A cookie is a small text file written to a user’s hard drive that contains an identifying user number. The cookies do not contain any personal information about users. We use the cookie so users do not have to log in every time they use the service and the cookie will automatically expire if you do not visit the Mondaq website (or its affiliate sites) for 12 months. We also use the cookie to personalise a user's experience of the site (for example to show information specific to a user's region). As the Mondaq sites are fully personalised and cookies are essential to its core technology the site will function unpredictably with browsers that do not support cookies - or where cookies are disabled (in these circumstances we advise you to attempt to locate the information you require elsewhere on the web). However if you are concerned about the presence of a Mondaq cookie on your machine you can also choose to expire the cookie immediately (remove it) by selecting the 'Log Off' menu option as the last thing you do when you use the site.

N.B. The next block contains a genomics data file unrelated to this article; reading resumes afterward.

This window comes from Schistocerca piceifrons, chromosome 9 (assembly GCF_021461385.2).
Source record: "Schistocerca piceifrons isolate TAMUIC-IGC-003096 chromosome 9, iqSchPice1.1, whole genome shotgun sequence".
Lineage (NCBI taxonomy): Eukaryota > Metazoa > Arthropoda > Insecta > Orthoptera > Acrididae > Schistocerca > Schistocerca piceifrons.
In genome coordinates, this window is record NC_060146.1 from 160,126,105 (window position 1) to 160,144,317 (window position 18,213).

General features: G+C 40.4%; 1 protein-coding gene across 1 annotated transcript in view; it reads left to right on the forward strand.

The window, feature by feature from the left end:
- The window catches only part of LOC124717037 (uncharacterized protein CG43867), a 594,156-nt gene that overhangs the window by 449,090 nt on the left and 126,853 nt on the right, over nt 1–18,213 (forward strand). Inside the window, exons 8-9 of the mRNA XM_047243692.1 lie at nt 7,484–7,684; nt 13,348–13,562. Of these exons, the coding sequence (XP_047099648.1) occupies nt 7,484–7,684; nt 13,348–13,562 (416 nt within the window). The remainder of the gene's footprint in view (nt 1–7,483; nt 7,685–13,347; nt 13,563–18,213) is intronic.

Some of our business partners may use cookies on our site (for example, advertisers). However, we have no access to or control over these cookies and we are not aware of any at present that do so.

Log Files

We use IP addresses to analyse trends, administer the site, track movement, and gather broad demographic information for aggregate use. IP addresses are not linked to personally identifiable information.


This web site contains links to other sites. Please be aware that Mondaq (or its affiliate sites) are not responsible for the privacy practices of such other sites. We encourage our users to be aware when they leave our site and to read the privacy statements of these third party sites. This privacy statement applies solely to information collected by this Web site.

Surveys & Contests